> parallel port technology receiving short shrift since Windows 2000 (their
> opinion). So for now I have a work around, but it's aggravating. Does
> anyone out there know of a fix?
>
>
Anonymous
December 9, 2004 5:15:50 PM

Archived from groups: microsoft.public.windowsxp.newusers (More info?)

I have gone through all the procedures in your list below plus a few more
suggested by Iomega without success. There is nothing on my parallel port
but the Zip drive. This is really strange because with Millennium the Zip
performed flawlessly. Do you suppose that XP Home (yours) and XP Pro (mine)
are really different in regard to how each deals with the parallel port?

"Eric P." <Eric.P@discussions.inter.nl.net> wrote in message
news:o Z8849c3EHA.3388@TK2MSFTNGP15.phx.gbl...
>I still use Windows 98SE mostly so dont use Windows XP very much.
> But I tested my very old Parallel Zip 100 a few times in Windows XP Home,
> using below procedure (not installing any Iomega software) and didn't
> notice any problems.
> BTW Windows XP doesn't support using the Zip drive when another device,
> like a printer, is connected to the printerport at the same time.
>
> <QUOTE>
> From: http://www.iomega.com/support/documents/10127.html
>
>
> STEP FOUR - Enable the legacy plug and play in Device Manager
>
> 1. Right-click the My Computer icon and then click Manage.
>
> Note: In Windows XP, you will need to click Start and then
> right-click the My Computer icon.
> 2. Click the plus (+) symbol next to System Tools.
>
> 3. Double-click Device Manager.
>
> 4. Click the plus (+) symbol next to Ports.
>
> 5. Double-click the Printer Port icon.
>
> 6. Click the Port Settings tab.
>
> 7. Within the Filter Resource Method box, click Use any interrupt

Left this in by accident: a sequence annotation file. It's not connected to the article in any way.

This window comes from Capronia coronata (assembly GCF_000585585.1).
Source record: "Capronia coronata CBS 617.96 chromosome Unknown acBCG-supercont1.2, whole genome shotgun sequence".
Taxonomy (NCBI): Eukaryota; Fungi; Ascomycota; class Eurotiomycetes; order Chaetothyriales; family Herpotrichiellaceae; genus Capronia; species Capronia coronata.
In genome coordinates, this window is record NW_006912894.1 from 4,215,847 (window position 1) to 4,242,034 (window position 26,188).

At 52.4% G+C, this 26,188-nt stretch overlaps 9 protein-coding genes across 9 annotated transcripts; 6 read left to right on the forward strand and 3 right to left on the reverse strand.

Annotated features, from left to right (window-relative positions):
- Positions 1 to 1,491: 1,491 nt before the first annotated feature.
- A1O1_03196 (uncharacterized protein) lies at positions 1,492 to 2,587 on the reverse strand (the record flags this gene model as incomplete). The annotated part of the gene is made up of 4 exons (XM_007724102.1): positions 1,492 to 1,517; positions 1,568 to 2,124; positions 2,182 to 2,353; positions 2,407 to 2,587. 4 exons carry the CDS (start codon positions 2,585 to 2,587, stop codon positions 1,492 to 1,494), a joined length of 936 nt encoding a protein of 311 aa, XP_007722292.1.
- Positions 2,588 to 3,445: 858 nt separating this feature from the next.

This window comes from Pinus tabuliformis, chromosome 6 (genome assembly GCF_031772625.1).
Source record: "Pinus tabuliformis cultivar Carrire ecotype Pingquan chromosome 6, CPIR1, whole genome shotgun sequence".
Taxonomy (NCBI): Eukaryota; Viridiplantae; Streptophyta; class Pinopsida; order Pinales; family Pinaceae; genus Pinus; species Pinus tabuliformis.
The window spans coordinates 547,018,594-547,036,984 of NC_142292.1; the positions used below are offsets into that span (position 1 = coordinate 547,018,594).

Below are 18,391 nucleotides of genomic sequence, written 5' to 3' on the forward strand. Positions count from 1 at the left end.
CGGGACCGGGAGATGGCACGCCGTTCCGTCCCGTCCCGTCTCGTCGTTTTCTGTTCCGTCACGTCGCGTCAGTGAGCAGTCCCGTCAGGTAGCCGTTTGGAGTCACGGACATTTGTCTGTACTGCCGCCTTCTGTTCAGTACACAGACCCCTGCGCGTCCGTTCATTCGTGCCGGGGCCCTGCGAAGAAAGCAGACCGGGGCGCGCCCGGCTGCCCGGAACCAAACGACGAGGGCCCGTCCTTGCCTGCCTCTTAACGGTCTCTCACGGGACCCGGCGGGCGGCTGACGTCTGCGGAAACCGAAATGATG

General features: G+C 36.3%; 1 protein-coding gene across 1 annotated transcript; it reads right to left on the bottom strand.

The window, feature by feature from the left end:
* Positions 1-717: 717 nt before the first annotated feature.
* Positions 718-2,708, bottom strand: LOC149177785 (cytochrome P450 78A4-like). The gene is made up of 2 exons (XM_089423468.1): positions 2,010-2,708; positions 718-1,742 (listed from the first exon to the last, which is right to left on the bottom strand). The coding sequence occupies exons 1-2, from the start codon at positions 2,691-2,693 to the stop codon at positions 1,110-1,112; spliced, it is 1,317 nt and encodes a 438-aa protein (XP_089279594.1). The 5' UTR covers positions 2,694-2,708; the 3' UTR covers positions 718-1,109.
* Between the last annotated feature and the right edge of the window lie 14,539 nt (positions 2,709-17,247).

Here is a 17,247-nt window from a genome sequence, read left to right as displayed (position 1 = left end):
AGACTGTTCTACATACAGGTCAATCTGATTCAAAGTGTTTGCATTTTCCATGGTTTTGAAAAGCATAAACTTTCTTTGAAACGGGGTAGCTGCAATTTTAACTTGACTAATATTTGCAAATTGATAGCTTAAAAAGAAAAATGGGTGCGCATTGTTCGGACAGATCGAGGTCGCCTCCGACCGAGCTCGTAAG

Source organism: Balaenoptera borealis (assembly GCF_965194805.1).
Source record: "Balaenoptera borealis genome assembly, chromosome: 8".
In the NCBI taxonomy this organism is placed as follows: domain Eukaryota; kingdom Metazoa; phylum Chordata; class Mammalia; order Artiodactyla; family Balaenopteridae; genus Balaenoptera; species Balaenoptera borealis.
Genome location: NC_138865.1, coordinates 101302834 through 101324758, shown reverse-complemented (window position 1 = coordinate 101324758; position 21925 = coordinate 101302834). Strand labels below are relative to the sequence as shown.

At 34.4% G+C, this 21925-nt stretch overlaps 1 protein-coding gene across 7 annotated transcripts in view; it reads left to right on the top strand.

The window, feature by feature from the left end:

> assigned to port.
>
> 8. Click Enable legacy plug and play detection to place a check mark.
>
> 9. Click OK and then close the Computer Management Window.
>
> 10. Restart your computer for changes to take effect.
>
> 11. Double-click the My Computer icon.
>
> Note: In Windows XP, you will need to click Start and then click the
> My Computer icon.
>
> If your Zip drive is listed with a drive letter, you are now
> ready to use your drive.
>
> If your Zip drive is not listed with a drive letter assigned,
> please continue with the next step.
>
>
> STEP FIVE - Change the parallel port mode in the computer setup (BIOS)
>
> Some parallel port mode settings may not allow your Zip drive and computer
> to communicate properly. On most computers, the parallel port mode can be
> changed in the computer setup.
>
> 1. Refer to the documentation that came with your computer or contact
> the computer manufacturer for instructions on accessing your computer
> setup.
>
> 2. Locate the parallel port mode setting.
>
> 3. Set the Parallel port to Enabled.
>
> 4. Set the Mode to EPP or bi-directional.
>
> 5. Set the I/O (Input/Output) address to 378.
>
> 6. Set the Interrupt to IRQ 7.
>
> 7. Save changes and exit out of the computer setup.
>
> 8. Restart your computer.
>
> 9. Double-click the My Computer icon to verify there is a Zip drive
> with a letter assigned.
>
> Note: In Windows XP, you will need to click Start and then click the
> My Computer icon.
>
> If your Zip drive is listed with a drive letter, you are now ready to use
> your drive.
> </QUOTE>
>
> Silver Surfer wrote:
>> Earlier this week I upgraded from Millennium to XP Pro.
>>
>> My old Zip 100 parallel port drive will function quite normally for a
>> while after my computer boots up. Eventually, anywhere from a few
>> minutes to half an hour or more later, an access attempt results in the
>> Zip's yellow indicator flickering normally briefly and then coming on
>> solid. When this happens, the only way to access the disk is to eject it
>> and reinsert. Then all is well again . . . for a while.
>>
>> Worked at length with Iomega support, but they gave up blaming my problem
>> on parallel port technology receiving short shrift since Windows 2000
>> (their opinion). So for now I have a work around, but it's aggravating.
>> Does anyone out there know of a fix?
!